I'd been hearing about service workers for a while, and was keen to try and add to my site. Also I was really struggling with some FOUT issues on my site, and service workers were part of one recommended solution. I think I've got things working OK, but no doubt there's still room for improvement.
There are two main benefits of using a service worker on your website. Firstly, it allows you to improve your visitors' offline experience (by allowing access to content that has already been downloaded, or a showing a specific "offline page", when a user can't connect). Secondly, it can enhance a user's online experience by allowing content to load faster (by serving files from a local cache rather than the network).
Most importantly, it can still do this even when a user is offline.
In practice, at least on my site, this means that resources that don't change very often (i.e. fonts and images) should be served from the browser cache when they can. They are most likely unchanged from any previous visits and this reduces network requests and improves performance. You can always "reset" a service worker and force the browser to re-download everything if you change any of these files.
For other file types, I would prefer the browser to fetch them from the network (just as if there wasn't a service worker in place). Unless, and here's the good part, the user is offline. If that's the case I would like the files served from the cache. This allows a visitor to access these pages while they are offline. You can also show an "offline page" to visitors if they request a page that hasn't been cached.
There are a few steps in getting a service worker up and running on your site, but with a good guide this should be no problem. There's some really good guides out there already, so rather than trying to do a better job than them, I'll point you to some resources I found really useful in going from knowing nothing about service workers to getting one up and running and doing its stuff on my personal site.
I hate this part of these kind of posts when someone points me to a 50 minute long YouTube video that I don't have time to watch. ("Just tell me what I need to know, I don't have time for this I hear you shout!") But, I am going to strongly suggest that you watch this talk by Jeremy Keith because it is really, really good. It's clear, concise and explains the logic of the process wonderfully, and the code too.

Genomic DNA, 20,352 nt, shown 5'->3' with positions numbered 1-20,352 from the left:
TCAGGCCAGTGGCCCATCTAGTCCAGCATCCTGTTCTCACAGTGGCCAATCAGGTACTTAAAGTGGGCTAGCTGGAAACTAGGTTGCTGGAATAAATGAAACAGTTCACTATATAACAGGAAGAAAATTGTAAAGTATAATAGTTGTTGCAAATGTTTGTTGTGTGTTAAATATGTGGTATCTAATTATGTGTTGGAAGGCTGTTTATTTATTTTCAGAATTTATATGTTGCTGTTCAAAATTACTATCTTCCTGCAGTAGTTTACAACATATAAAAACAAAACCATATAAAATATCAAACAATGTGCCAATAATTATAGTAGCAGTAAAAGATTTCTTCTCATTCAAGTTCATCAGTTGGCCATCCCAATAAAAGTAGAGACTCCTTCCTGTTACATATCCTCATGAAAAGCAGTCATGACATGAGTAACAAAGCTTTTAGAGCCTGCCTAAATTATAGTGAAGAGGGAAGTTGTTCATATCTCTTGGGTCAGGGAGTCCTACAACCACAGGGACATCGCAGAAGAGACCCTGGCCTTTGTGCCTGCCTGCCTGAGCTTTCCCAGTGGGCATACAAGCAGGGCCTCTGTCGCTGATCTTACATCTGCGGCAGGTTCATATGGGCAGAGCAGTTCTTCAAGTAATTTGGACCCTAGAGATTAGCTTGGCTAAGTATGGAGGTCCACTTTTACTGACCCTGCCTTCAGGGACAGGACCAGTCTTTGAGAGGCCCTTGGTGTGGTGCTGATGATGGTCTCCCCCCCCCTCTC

The logic is more important than the code.
— Jeremy Keith, Going Offline
Then, for a really nice walk through of the process, some very handy code snippets, and a nice boiler plate to get you started at the end, this CSS Tricks article by Chris Ferdinandi is an excellent place to continue on to. If you like his approach, I can also highly recommend his Service Worker Pocket Guide. This guide provides a more detailed explanation of the steps involved, with short instructional videos, starter code for each stage, and a boilerplate to get you started at the end.
Both Chrome based browsers and Firefox have a great tab for dealing with service workers in their dev tools under the application tab. This allows you to test the offline experience, refresh the service worker, and totally unregister the file to start over as if visiting the site for the first time. You can also view and delete files from the caches you are using under the same tab. I spent quite a bit of time here.
Lastly, don't forget to go revert the offline setting in your dev tools when you are done testing. This sounds daft, but, more than once, I forgot that I was offline when I was testing my site. This caused git errors (the horror!), and all kinds of confusion. I'm just not used to testing offline, so making sure that I'm online wasn't part of my mental model for working in the browser. If you get a strange error check this first!
To make things "worse" (or is this better?), having a service worker returning webpages that work offline made it less immediately obvious to me that I was offline (normally I'd notice pretty quickly when checking my work!). Once the service worker was installed I could go on reviewing pages on my site for quite a while before I realized that I was still offline. Which, I guess, is kind of the point.
This post first appeared on dwhenson.com.